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Marion County judicial-selection bill headed for conference committee

April 5, 2017

A bill that would establish a merit-based judicial selection system for Marion Superior judges is entering its final phases of negotiation after it cleared the Indiana Senate on Tuesday.

Despite vocal criticism from opponents such as Sen. Greg Taylor, D-Indianapolis, House Bill 1036 moved out of the Senate with a 33-15 vote. If passed, the bill, authored by Rep. Greg Steuerwald, R-Avon, would establish a 14-person nominating commission, which would vet candidates for judicial vacancies and recommend three names to the governor for appointment.

Of the 14 panel members, four will be elected from the “four corners of Marion County,” a change made to the bill late last month in an effort to give Marion County voters a voice in the selection process, said Sen. Jim Merritt, R-Indianapolis, who sponsored HB 1036 in the Senate. In addition to keeping voters involved, Merritt told senators that the judicial-selection process laid out in HB 1036 promotes diversity on the lower courts by selecting diverse, qualified and talented judicial candidates.

But Taylor went to great lengths to debunk that idea, noting that right now, a merit-based judicial-selection system is used in Lake, Allen and St. Joseph counties, areas of the state that, along with Marion County, make up the largest portions of the Hoosier minority population. Thus, the merit-based system could disenfranchise minority voters, Taylor said, and could further face constitutional challenges in court. To that end, Taylor said a legal decision would affect not only Marion County, but every other Indiana county where merit-based selection exists.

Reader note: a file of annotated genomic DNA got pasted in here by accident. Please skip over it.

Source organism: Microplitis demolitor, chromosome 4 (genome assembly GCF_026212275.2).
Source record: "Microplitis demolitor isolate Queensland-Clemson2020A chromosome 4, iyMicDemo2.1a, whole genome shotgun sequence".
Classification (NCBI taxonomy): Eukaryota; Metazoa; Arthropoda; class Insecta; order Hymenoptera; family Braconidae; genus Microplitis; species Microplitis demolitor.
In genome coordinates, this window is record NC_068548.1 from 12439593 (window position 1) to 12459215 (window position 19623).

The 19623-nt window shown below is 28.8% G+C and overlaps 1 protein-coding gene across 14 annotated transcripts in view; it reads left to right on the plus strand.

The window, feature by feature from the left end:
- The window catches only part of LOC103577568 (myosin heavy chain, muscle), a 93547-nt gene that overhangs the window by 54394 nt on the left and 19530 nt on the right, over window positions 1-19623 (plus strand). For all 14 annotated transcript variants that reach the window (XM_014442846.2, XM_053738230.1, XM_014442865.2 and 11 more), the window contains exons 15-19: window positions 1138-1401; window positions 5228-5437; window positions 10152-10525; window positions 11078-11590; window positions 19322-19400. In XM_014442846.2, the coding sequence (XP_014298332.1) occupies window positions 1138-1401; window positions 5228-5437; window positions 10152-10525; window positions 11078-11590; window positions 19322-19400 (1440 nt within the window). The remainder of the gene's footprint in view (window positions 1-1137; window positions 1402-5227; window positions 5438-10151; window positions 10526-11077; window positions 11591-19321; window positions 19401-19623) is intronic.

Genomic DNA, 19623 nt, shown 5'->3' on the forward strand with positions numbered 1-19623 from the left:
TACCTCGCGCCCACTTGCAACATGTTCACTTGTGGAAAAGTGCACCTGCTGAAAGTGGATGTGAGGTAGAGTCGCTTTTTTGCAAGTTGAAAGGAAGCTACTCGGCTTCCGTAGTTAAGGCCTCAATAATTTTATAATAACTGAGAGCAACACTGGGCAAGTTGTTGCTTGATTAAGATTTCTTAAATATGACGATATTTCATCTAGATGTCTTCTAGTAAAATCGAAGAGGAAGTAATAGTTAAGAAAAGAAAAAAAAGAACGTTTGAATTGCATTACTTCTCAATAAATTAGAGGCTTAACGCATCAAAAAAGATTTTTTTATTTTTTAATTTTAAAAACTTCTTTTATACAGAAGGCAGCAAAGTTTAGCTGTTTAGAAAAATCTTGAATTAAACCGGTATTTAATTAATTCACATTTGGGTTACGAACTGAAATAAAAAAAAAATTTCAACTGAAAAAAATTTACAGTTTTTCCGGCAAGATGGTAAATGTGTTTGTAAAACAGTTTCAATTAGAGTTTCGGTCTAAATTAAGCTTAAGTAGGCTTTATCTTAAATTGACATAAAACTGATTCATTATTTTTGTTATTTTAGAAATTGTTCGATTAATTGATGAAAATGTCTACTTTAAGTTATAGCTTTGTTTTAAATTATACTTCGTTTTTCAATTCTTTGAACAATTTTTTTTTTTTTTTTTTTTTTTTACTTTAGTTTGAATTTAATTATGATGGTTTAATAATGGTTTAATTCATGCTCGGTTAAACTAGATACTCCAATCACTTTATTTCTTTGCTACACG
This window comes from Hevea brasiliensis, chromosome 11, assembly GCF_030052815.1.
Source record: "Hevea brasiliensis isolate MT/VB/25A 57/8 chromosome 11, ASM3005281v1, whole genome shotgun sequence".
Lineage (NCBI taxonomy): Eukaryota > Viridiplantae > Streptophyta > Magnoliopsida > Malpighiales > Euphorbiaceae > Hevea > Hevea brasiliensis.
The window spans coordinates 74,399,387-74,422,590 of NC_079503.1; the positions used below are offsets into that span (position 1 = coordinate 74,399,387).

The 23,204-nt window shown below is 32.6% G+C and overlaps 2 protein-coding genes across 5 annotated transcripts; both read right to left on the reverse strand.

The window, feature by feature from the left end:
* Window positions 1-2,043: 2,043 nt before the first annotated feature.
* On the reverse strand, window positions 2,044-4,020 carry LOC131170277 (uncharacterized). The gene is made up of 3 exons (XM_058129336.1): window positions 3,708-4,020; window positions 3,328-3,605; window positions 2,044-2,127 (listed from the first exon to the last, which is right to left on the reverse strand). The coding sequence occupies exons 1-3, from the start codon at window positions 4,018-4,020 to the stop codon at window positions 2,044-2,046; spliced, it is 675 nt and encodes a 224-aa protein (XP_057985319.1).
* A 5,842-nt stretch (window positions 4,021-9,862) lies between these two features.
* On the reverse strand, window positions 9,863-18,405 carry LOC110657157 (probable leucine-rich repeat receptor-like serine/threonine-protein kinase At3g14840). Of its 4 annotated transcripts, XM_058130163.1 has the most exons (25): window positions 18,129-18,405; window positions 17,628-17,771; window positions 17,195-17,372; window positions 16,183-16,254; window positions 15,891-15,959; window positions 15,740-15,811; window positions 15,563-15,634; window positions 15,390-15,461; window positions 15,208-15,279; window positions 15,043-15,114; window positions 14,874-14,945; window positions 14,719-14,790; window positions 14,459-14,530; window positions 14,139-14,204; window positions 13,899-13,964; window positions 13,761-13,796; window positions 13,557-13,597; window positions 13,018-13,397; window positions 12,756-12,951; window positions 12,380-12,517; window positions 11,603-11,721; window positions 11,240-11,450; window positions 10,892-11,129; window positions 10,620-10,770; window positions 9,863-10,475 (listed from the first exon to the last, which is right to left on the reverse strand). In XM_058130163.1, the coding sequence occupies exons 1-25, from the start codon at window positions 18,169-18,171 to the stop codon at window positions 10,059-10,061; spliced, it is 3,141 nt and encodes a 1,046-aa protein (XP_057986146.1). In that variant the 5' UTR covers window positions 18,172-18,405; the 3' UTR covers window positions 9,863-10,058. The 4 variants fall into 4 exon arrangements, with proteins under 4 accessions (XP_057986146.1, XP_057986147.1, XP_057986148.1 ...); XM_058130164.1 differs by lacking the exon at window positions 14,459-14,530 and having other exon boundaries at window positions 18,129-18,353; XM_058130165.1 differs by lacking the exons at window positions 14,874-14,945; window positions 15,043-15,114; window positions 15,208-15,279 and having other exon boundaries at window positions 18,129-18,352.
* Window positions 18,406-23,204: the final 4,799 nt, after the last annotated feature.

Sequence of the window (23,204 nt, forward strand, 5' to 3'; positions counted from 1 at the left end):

Debate about HB 1036 lasted for about 30 minutes, with Sen. Rod Bray, R-Martinsville, telling the Senate that the General Assembly has to fix Marion County’s judicial selection process this year in order to avoid violating a 7th Circuit Court of Appeals ruling, which struck down the former “slating” system, during next year’s elections.

Now that an amended version of HB 1036 has passed through the Senate, it will be sent to a conference committee for final deliberations.
 

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